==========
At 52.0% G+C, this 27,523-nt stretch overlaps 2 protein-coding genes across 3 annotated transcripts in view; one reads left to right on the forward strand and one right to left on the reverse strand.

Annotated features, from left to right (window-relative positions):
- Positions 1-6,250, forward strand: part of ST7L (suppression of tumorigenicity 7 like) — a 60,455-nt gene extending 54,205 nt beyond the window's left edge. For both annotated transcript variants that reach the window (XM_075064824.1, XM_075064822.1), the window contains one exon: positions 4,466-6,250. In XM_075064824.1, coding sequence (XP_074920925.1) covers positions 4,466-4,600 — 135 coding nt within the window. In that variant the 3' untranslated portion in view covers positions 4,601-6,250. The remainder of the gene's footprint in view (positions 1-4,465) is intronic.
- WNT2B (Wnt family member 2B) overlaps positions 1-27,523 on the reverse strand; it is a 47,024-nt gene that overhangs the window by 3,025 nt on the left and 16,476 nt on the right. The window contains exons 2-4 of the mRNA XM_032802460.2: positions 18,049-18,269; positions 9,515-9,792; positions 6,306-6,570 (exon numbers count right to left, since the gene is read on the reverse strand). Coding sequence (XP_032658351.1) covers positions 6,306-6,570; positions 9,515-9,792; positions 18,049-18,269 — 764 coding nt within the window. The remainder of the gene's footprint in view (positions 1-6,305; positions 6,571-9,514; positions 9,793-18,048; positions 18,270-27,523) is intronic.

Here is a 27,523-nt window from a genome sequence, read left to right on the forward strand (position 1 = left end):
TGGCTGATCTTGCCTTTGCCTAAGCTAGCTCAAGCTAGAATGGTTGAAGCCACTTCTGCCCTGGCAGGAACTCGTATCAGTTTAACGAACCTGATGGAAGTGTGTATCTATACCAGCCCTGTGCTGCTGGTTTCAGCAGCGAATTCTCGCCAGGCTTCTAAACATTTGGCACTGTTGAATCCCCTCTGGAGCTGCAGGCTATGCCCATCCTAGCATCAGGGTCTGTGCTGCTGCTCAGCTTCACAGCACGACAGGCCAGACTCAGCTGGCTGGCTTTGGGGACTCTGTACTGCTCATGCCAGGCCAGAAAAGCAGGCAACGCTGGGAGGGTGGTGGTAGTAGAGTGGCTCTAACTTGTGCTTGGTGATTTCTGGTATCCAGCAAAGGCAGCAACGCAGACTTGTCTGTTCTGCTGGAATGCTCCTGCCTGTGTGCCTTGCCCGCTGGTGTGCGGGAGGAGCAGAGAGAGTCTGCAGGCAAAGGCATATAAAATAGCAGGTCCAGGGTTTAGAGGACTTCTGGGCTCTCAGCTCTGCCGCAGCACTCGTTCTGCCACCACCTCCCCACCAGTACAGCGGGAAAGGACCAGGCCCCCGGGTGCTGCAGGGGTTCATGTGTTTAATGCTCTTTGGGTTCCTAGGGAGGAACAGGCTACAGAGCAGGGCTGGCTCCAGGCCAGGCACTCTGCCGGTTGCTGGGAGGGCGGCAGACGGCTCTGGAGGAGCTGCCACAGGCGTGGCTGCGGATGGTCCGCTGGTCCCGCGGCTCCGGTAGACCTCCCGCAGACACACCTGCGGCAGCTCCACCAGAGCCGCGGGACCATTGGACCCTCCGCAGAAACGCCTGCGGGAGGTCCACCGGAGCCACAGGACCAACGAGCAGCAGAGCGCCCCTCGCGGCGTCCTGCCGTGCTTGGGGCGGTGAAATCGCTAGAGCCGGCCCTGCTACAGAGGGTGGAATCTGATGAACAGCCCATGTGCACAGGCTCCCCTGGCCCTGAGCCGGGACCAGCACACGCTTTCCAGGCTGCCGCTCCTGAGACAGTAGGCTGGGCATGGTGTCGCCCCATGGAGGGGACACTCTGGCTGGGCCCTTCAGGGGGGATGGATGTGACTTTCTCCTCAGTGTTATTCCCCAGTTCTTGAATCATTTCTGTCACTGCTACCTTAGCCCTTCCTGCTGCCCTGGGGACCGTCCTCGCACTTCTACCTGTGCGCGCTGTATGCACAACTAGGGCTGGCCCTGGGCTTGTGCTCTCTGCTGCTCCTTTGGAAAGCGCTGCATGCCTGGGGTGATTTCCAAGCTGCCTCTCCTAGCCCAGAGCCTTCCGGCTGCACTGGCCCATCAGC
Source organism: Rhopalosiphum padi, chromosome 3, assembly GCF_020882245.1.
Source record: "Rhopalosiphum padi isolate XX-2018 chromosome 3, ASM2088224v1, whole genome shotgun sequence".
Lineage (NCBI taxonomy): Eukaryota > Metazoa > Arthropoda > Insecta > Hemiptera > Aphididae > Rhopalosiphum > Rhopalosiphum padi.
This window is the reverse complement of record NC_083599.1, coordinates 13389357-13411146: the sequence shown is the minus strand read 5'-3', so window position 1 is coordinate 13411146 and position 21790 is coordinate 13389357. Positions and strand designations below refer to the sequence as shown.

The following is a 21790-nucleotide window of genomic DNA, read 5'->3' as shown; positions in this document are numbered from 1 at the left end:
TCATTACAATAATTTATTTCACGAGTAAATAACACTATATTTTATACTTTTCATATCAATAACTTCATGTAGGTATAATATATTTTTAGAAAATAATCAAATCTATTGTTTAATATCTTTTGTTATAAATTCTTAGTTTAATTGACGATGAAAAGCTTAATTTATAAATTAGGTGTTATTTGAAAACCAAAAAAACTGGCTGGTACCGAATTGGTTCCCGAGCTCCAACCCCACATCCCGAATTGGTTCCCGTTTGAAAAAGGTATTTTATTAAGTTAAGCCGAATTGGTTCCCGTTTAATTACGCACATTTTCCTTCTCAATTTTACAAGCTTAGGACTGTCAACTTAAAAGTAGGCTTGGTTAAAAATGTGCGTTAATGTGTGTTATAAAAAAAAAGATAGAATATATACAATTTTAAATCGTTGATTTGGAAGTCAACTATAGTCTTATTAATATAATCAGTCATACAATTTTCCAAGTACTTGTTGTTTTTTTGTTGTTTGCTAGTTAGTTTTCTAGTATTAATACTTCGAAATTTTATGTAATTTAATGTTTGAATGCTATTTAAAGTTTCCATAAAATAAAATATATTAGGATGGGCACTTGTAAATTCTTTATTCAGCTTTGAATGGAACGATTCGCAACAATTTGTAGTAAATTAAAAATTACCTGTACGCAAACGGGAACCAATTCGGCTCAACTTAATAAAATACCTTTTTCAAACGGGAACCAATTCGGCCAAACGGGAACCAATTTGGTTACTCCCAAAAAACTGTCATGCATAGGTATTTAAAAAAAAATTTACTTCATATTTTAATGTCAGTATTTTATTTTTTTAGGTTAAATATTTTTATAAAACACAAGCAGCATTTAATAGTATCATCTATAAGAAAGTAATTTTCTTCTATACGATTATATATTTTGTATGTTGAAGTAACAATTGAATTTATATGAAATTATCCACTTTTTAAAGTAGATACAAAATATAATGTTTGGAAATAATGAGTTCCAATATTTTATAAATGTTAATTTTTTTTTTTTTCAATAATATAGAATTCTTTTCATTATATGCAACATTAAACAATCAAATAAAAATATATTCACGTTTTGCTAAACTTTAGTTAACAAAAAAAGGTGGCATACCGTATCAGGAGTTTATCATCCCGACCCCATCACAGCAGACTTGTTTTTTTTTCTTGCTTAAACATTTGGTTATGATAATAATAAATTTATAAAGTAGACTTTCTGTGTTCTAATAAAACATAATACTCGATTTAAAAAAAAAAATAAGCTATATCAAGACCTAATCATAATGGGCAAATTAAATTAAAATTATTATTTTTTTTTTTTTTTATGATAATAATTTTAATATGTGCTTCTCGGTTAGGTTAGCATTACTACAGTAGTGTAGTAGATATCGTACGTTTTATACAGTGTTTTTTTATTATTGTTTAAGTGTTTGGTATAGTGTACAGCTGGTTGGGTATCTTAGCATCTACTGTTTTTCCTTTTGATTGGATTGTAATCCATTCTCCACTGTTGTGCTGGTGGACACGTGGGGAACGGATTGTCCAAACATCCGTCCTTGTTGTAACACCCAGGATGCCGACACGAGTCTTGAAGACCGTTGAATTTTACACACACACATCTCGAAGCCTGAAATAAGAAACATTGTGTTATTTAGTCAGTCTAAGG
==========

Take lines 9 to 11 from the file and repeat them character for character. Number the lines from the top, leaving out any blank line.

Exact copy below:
Lineage (NCBI taxonomy): Eukaryota > Metazoa > Arthropoda > Insecta > Hemiptera > Aphididae > Rhopalosiphum > Rhopalosiphum padi.
This window is the reverse complement of record NC_083599.1, coordinates 13389357-13411146: the sequence shown is the minus strand read 5'-3', so window position 1 is coordinate 13411146 and position 21790 is coordinate 13389357. Positions and strand designations below refer to the sequence as shown.

The following is a 21790-nucleotide window of genomic DNA, read 5'->3' as shown; positions in this document are numbered from 1 at the left end: